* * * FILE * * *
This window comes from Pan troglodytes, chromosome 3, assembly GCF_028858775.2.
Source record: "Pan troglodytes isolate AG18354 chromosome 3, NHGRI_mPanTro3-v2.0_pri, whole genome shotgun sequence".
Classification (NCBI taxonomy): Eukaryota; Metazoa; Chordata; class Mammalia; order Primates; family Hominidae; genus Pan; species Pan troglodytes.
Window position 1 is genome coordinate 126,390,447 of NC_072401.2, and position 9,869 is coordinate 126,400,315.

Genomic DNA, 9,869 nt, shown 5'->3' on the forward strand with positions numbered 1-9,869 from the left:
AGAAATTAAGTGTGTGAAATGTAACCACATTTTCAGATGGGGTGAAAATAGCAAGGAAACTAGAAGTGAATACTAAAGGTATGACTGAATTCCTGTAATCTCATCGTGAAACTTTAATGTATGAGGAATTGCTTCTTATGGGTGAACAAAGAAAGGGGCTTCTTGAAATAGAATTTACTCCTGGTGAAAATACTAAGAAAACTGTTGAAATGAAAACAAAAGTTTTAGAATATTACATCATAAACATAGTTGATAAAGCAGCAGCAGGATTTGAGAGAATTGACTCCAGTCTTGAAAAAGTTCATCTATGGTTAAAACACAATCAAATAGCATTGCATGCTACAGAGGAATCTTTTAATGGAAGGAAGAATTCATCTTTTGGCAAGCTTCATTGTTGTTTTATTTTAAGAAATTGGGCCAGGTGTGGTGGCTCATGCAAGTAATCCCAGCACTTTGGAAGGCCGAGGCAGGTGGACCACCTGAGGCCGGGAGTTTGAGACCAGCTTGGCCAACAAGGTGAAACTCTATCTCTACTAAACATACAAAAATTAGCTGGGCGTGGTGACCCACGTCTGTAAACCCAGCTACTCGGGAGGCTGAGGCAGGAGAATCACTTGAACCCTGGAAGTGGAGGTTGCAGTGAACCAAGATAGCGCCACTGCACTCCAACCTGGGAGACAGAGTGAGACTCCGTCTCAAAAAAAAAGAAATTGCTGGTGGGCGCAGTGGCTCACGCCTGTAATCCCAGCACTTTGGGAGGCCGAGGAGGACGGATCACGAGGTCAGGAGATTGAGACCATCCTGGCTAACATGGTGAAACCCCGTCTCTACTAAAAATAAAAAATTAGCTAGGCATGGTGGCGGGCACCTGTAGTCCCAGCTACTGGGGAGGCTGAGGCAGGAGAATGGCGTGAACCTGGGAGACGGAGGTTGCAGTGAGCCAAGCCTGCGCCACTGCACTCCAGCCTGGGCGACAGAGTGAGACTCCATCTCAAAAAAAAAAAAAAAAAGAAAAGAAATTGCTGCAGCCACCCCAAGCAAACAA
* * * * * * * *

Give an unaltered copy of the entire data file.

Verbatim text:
This window comes from Pan troglodytes, chromosome 3, assembly GCF_028858775.2.
Source record: "Pan troglodytes isolate AG18354 chromosome 3, NHGRI_mPanTro3-v2.0_pri, whole genome shotgun sequence".
Classification (NCBI taxonomy): Eukaryota; Metazoa; Chordata; class Mammalia; order Primates; family Hominidae; genus Pan; species Pan troglodytes.
Window position 1 is genome coordinate 126,390,447 of NC_072401.2, and position 9,869 is coordinate 126,400,315.

Genomic DNA, 9,869 nt, shown 5'->3' on the forward strand with positions numbered 1-9,869 from the left:
AGAAATTAAGTGTGTGAAATGTAACCACATTTTCAGATGGGGTGAAAATAGCAAGGAAACTAGAAGTGAATACTAAAGGTATGACTGAATTCCTGTAATCTCATCGTGAAACTTTAATGTATGAGGAATTGCTTCTTATGGGTGAACAAAGAAAGGGGCTTCTTGAAATAGAATTTACTCCTGGTGAAAATACTAAGAAAACTGTTGAAATGAAAACAAAAGTTTTAGAATATTACATCATAAACATAGTTGATAAAGCAGCAGCAGGATTTGAGAGAATTGACTCCAGTCTTGAAAAAGTTCATCTATGGTTAAAACACAATCAAATAGCATTGCATGCTACAGAGGAATCTTTTAATGGAAGGAAGAATTCATCTTTTGGCAAGCTTCATTGTTGTTTTATTTTAAGAAATTGGGCCAGGTGTGGTGGCTCATGCAAGTAATCCCAGCACTTTGGAAGGCCGAGGCAGGTGGACCACCTGAGGCCGGGAGTTTGAGACCAGCTTGGCCAACAAGGTGAAACTCTATCTCTACTAAACATACAAAAATTAGCTGGGCGTGGTGACCCACGTCTGTAAACCCAGCTACTCGGGAGGCTGAGGCAGGAGAATCACTTGAACCCTGGAAGTGGAGGTTGCAGTGAACCAAGATAGCGCCACTGCACTCCAACCTGGGAGACAGAGTGAGACTCCGTCTCAAAAAAAAAGAAATTGCTGGTGGGCGCAGTGGCTCACGCCTGTAATCCCAGCACTTTGGGAGGCCGAGGAGGACGGATCACGAGGTCAGGAGATTGAGACCATCCTGGCTAACATGGTGAAACCCCGTCTCTACTAAAAATAAAAAATTAGCTAGGCATGGTGGCGGGCACCTGTAGTCCCAGCTACTGGGGAGGCTGAGGCAGGAGAATGGCGTGAACCTGGGAGACGGAGGTTGCAGTGAGCCAAGCCTGCGCCACTGCACTCCAGCCTGGGCGACAGAGTGAGACTCCATCTCAAAAAAAAAAAAAAAAAGAAAAGAAATTGCTGCAGCCACCCCAAGCAAACAA